Live as if there is only one planet earth
Live as if there is only one planet earth
“Wake up! There’s no time to lose and it’s not that hard,” is Sue Riddlestone’s impassioned battle cry to all consumers. A self-taught expert in environmental matters, Sue devotes her life to showing people practical ways to use fewer of the world’s limited resources.
I met Sue and Pooran Desai, co-founders of BioRegional, at their offices in BedZED (Beddington Zero Energy Development), an “Eco-Village” in South London. BioRegional aims to help us live more sustainably through a wide-range of projects. I’m going to come back to Pooran’s story in more detail my next post.
Sue greeted me in what seemed to be the “dining room” of the BioRegional offices. In the middle of the room were two large wooden tables with big bowls of fruit and in a kitchen at the side, a woman was silently shredding mushrooms. It felt like the home of a large family. It was an inviting place to linger, and an illustration of the community living which is an integral part of the BedZED concept. However, Sue suggested we went back to her home, also in the complex. After 30 seconds walk we were at her front door and climbing up the stairs into Sue’s sunny four bed home. All the BedZED homes are South facing and have plenty of glass which makes them naturally warm and light. The homes are just one example of the many practical solutions to our environmental problems which BioRegional have come up with since 1994.
Sue’s story is unusual because she started off her career as a nurse. After a career break to look after her young children, she decided to redirect her efforts to where her passion lay, protecting the environment. Sue says she was always concerned about threatened species like whales and seals and about disappearing habitats. So, while she was at home with the children, she started to take action by selling “real nappies”, establishing a local Greenpeace group and getting involved in the Women’s Environmental Network. As soon as her youngest child started nursery she found a part-time job at the local environmental centre as an information officer.
It was there that Sue met the young Pooran Desai. Sue was trying to develop ideas for sustainable paper production and use, while Pooran was focussed sustainable wood use. Together the two environmentalists inspired each other and eventually, after the centre director suggested they should start something of their own, they set up an organisation called BioRegional. “We gained lots of strength from each other’s enthusiasm”, Sue explained.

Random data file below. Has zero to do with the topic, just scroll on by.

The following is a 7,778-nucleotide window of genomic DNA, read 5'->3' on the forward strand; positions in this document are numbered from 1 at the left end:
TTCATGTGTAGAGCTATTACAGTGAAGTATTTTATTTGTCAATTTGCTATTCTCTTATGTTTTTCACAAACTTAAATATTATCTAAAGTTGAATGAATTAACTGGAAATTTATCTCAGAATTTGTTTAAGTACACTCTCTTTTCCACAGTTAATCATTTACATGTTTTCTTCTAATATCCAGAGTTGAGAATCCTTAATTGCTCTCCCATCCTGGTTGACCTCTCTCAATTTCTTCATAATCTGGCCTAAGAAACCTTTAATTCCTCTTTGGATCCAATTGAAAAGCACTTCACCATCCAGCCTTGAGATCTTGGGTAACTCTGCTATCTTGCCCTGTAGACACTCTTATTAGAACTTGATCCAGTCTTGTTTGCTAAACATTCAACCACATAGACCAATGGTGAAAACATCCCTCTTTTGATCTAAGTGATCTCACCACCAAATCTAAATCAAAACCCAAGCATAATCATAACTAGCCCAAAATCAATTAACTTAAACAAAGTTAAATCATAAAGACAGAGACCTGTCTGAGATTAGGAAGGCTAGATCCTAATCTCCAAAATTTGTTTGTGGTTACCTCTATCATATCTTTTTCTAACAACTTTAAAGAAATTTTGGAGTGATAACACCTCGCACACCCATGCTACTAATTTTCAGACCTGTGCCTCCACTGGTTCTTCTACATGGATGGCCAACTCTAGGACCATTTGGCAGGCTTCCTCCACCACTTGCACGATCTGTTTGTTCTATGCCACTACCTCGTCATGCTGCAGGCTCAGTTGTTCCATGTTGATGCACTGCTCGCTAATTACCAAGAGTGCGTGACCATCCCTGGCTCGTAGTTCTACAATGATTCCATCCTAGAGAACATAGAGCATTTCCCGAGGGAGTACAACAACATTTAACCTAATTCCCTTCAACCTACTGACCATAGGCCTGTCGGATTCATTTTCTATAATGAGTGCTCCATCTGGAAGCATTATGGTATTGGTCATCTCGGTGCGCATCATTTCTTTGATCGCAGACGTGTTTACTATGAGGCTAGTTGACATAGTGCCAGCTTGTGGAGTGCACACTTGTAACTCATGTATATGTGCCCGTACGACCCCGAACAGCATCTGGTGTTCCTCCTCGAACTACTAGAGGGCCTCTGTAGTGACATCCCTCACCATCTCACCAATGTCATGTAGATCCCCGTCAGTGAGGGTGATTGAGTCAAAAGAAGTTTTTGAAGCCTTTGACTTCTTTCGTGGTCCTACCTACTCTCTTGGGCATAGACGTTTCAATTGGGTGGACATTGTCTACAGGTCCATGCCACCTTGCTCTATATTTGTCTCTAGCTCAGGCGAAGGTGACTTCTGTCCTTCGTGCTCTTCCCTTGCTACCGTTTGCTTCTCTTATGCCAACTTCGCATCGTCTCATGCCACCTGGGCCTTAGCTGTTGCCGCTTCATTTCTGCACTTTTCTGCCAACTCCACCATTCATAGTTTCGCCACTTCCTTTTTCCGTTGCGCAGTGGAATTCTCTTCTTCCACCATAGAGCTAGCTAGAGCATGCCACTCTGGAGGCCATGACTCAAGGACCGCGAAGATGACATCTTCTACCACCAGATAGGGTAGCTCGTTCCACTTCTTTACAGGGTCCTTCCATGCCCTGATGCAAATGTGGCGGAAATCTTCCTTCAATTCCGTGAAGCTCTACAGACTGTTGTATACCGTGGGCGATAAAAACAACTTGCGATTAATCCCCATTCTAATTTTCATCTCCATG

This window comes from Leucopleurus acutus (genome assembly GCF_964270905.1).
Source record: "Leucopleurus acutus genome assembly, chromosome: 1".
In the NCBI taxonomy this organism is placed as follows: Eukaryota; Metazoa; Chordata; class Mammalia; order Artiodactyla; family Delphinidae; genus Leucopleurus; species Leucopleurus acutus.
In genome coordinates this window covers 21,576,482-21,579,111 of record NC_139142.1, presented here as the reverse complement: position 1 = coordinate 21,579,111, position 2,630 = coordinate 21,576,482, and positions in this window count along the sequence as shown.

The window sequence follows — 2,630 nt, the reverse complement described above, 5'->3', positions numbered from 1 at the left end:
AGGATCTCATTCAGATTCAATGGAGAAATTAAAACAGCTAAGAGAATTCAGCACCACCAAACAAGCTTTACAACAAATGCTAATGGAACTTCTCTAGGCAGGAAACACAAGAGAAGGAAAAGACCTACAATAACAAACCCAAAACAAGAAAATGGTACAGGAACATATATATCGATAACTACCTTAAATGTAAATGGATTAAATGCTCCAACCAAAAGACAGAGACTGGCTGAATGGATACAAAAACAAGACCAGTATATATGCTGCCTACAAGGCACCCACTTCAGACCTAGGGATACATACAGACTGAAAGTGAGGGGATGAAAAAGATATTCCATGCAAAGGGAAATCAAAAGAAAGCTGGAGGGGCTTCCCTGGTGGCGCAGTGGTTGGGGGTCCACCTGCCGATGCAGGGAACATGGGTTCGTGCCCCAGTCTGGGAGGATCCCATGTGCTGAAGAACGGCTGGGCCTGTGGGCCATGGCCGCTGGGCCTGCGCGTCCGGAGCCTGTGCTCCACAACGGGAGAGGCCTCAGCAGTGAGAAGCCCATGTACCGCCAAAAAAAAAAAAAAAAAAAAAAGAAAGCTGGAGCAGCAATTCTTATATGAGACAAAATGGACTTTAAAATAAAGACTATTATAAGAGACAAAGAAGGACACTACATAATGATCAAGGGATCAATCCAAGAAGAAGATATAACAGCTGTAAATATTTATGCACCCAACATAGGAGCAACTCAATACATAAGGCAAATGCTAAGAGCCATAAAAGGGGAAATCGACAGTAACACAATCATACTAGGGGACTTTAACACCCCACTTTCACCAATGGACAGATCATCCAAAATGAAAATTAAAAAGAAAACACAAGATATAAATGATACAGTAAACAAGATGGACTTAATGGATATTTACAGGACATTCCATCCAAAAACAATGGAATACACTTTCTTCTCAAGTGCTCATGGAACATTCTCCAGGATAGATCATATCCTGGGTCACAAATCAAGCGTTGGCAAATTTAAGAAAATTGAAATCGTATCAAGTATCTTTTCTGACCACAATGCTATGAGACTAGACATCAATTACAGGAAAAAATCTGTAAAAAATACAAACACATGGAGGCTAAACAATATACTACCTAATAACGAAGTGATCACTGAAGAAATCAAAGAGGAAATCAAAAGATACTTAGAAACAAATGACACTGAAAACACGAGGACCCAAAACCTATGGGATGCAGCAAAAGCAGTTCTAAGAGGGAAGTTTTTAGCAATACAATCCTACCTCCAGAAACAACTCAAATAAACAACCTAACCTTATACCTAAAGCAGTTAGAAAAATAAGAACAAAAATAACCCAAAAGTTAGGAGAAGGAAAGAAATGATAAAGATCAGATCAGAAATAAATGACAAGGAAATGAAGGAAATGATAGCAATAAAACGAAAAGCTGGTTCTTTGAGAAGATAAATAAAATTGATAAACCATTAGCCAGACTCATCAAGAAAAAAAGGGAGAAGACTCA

That was in 1994. Since then, Sue has created many real-life examples of sustainable living. Part of her work still focuses on paper. Sue established the Local Paper project, which makes it easier for small and medium sized businesses to recycle and reduce their paper use. She has also worked for the past 12 years on developing small-scale, clean technology to allow non-wood fibres like wheat straw to be used to make paper. This technology, known as the MiniMill, has the potential to relieve pressure on the world’s forests and to use agricultural waste to make paper, cleanly. “If someone had told me at the beginning that I would have to raise 3 million pounds, and the technology would take 10 or 12 years and still not be completely there, I might have thought twice about it,” she admits. However, her hard work has led to an industrial scale demonstration plant now operating in Manchester and the potential to reduce pollution from paper, around the world.
For Sue, the need to stop work and raise funds is an on-going frustration. “Everything always takes so much longer than it needs to, because finding finance is such a bureaucratic process. Better leadership from the government would help,” Sue told me.
Sue’s other focus is on One Planet Living. According to BioRegional’s methodology, which measures how much of the earth’s resources we use in our every day lives, the average British person is living at a rate which requires three planets. BioRegional have developed a set of ten principles which can be followed to return to “One Planet Living” and Sue is implementing them in different environments. Currently she is using the One Planet Living framework to help the DIY chain B&Q, Sutton Council and the Chinese Government to return their consumption patterns to a sustainable level. It’s hard to imagine a more diverse set of participants.
Sue is realistic about the size of her task, while optimistic about the possibilities: “We don’t know how we’re going to do it, but we all have to, so we’re going to try.” From the determination in her eyes, I can believe it.
What I love about Sue’s work, is that each of her projects is designed to be a model to be replicated over and over. It’s very satisfying for her to see practical, sustainable, living in action and at the same time, she can say to others, “We’ve done it here, now go and do it for yourself.”
I asked her what her advice would be to others who are trying to make a difference: “There are so many things to do. Read widely, learn, get out and meet people, get involved and once you get inspiration, stick with it. Try and create real-life examples.” Sue has definitely been following her own good advice.